Tiffany & Co’s new marketing campaign features a long-concealed Basquiat alongside Beyoncé and Jay-Z. What would the anti-capitalist graffiti artist have thought about his painting being used in an ad?
What would Basquiat say?
For the past week, the worlds of luxury, art and social justice are crossing paths and swords on the battleground called Twitter to discuss and pass verdict on the latest marketing campaign by luxury jewelry house Tiffany & Co — a subsidiary of the even bigger luxury conglomerate LVMH since the beginning of the year — which hasn’t even officially launched. The full ad will start running tomorrow, but Tiffany has released a teaser last week, and there was enough in it to unpack to reel activists and produce accusations of racism, hypocrisy, insensitivity, unchecked capitalism and so forth. But let’s start from the beginning:
In a clever attempt of gearing to a new generation of luxury customers, the jewelry retailer has produced a massive campaign featuring the Carters, i.e. Beyoncé and Jay-Z, the entertainment (and to an extent general) heroes of many of this new generation, who pose alongside a third character, present in form of a canvas: Jean Michel Basquiat. In this well-thought-out marketing effort nothing is random, however, and that painting does not play a supporting role to the billionaire couple. Equals Pi, stemming from 1982 no less, Basquiat’s most important creative year, is permeated with many of his most common motifs, such as crowns and a skull, as well as the repetition of his recurring words and sentences, like “ten yen,” “dunce,” “Amorite” and “knowledge of the cone,” the symbolism and meaning of which range from vague to speculative. But it’s the color that all of this is set on that makes the canvas stand apart from Basquiat’s general oeuvre and what made it so interesting to Tiffany. The turquoise background, very untypical for the graffiti artist’s usually gloomy mood, very much resembles the luxury retailer’s flagship robin egg blue, or Tiffany Blue, and throughout the campaign the canvas draws all the attention of the schooled Tiffany eye as the only source of the usually prevalent color.
Does this mean that Basquiat painted this canvas for the brand? Absolutely not. Does it mean there is a connection? Alexandre Arnault, Tiffany’s executive vice president, admitted to WWD in an interview: “We don’t have any literature that says he made the painting for Tiffany,” but he maintained that “My guess is that the
It’s also why Beyoncé and Jay-Z have been widely criticized for taking part in the ad. The singer also wears the famous 128.54-carat Tiffany Diamond, which was discovered in a South African mine in 1877 and famously worn by Audrey Hepburn (whose style was mimicked by Beyoncé in the ad) in publicity photos for Breakfast at Tiffany’s. This sparked online outrage and the stars were called out for insensitivity and ignorance about the havoc the diamond trade wreaked on the African continent over the past century.
It must be pointed out that Tiffany & Co is not accused of racism or unethical dealings, but the standards companies of that caliber are held accountable to today reach beyond their direct involvement or legal definitions of wrongdoings. Twitter is a demanding and unforgiving force, and, beyond Beyoncé’s shortcomings, mainly raised the question of what Basquiat would say about his painting being used in (very) capitalistic marketing campaign.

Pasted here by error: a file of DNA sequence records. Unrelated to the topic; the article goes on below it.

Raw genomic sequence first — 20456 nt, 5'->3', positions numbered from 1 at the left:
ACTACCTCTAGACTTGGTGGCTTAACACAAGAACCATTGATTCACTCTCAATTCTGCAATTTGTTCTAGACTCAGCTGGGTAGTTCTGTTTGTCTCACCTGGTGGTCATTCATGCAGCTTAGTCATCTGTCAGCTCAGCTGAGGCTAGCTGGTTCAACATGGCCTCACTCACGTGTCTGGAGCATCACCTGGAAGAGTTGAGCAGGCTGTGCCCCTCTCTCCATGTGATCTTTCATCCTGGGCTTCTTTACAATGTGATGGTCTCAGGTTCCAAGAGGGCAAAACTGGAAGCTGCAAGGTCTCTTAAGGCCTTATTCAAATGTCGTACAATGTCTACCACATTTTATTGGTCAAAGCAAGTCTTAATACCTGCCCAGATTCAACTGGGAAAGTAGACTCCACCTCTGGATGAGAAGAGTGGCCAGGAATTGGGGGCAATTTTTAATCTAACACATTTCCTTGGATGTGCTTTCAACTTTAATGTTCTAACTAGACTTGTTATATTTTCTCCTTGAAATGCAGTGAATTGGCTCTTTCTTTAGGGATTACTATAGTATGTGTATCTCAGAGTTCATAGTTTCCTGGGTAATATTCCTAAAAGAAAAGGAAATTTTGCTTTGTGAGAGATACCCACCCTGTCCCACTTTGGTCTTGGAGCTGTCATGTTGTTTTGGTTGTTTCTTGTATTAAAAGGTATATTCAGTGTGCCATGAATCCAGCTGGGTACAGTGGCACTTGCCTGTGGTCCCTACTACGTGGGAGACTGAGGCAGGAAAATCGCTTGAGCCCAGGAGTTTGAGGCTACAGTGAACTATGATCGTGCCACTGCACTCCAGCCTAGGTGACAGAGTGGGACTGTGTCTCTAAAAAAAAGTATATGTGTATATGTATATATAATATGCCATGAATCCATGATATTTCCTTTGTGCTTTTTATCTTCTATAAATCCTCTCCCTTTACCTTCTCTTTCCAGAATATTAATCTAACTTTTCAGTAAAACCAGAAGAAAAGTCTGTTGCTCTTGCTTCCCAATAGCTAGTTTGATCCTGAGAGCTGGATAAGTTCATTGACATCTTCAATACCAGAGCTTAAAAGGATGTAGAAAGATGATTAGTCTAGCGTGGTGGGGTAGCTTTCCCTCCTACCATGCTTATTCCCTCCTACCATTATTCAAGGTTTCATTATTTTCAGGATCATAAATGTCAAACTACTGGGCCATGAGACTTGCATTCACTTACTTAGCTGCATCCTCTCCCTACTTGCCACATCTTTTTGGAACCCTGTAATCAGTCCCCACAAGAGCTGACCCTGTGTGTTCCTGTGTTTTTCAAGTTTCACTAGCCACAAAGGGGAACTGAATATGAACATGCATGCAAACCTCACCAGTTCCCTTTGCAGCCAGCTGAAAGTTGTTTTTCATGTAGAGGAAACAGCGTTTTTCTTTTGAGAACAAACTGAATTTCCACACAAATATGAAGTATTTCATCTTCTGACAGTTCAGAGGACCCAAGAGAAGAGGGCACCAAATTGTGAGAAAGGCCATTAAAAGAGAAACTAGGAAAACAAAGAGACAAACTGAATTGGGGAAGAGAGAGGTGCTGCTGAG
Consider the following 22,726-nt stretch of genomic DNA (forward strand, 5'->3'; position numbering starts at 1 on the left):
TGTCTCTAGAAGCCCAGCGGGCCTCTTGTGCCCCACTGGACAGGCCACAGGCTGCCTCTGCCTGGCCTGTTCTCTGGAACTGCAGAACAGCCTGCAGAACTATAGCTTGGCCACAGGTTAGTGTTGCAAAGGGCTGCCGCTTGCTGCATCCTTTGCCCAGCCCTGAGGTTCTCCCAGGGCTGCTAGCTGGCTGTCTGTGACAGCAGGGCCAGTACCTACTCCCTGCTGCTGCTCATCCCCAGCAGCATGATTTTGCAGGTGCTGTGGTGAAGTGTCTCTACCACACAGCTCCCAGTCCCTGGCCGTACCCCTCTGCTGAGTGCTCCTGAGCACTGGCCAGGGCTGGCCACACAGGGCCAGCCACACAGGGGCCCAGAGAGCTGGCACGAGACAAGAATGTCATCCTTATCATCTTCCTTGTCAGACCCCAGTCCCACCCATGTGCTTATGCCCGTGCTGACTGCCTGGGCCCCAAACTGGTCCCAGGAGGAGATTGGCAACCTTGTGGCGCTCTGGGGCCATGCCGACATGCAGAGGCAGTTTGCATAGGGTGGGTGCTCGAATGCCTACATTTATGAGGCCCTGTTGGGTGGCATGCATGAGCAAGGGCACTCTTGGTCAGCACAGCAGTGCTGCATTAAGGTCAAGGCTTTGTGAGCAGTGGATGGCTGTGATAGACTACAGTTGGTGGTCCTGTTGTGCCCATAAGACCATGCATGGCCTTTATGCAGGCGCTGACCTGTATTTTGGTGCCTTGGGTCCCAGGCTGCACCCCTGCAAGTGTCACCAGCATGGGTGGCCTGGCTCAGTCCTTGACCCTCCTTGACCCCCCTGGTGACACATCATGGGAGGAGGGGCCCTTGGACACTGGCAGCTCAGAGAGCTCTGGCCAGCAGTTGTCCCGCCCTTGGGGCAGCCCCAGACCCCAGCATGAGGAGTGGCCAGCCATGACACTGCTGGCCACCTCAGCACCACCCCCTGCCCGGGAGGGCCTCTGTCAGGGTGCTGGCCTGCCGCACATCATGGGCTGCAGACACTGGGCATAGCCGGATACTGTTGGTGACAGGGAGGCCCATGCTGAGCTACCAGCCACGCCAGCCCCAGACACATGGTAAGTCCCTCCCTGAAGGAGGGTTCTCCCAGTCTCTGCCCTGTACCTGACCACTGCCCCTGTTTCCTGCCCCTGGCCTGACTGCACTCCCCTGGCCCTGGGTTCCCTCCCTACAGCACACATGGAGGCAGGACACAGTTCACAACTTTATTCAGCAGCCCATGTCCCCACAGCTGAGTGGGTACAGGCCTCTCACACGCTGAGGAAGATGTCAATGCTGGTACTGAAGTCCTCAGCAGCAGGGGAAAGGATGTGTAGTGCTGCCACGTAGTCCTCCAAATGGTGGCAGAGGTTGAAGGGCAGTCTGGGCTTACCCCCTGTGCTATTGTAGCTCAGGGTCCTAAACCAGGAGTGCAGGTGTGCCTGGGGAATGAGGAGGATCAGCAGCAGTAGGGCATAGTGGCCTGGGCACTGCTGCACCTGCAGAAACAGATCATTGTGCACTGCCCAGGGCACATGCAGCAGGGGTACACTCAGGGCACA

The fact that Equals Pi has been almost completely absent from the public eye and in the ad carries an air of a “newly unveiled” Basquiat doesn’t help. Of course it’s not a new discovery, as it came on auction at Sotheby’s twice in the ‘90s, the first time failing to sell and the second time going for around $250,000 to the Milanese Sabbadini family, another Jewelry household name. They then sold the painting to above-mentioned Arnault family (the father of Alexandre is Bernard, chairman and chief executive of LVMH and well-known art collector) recently, and it is slated to be hung in Tiffany’s Fifth Avenue flagship store after its current renovation. So what would Basquiat really say about all of this?
The simple answer: we don’t know. No one does. Alexandre Arnault in his interview further tried to defend the company’s use of the painting in the campaign by stating that “we know a little bit about Basquiat. We know his family. We did an exhibition of his work at the Louis Vuitton Foundation a few years back. We know he loved New York, and that he loved luxury and he loved jewelry.” The reasoning is really scanty at best. But its as good as the company needs it to be to go forward with it. The cleverness lies in the choice of the Black power couple as the ambassadors of this campaign, because, with regard to Beyoncé and Jay-Z, the transgression would have to be much more offensive to motivate the masses to turn on their semi-gods. As it is, a little slap on the hand and some lip service do the job and we can move on.
Art media and personalities, however, have been surprisingly reserved at passing judgement and preferred hiding behind objective reporting. For one, they might be reluctant to criticize luxury brands which are becoming increasingly synonymous with art brands. On the other hand, they might be aware of the Pandora’s box they risk opening should they undertake the herculean task of drawing the line between safeguarding the essence and ideals of fine art and its commercialization. For haven’t we jumped over that fence a long time ago?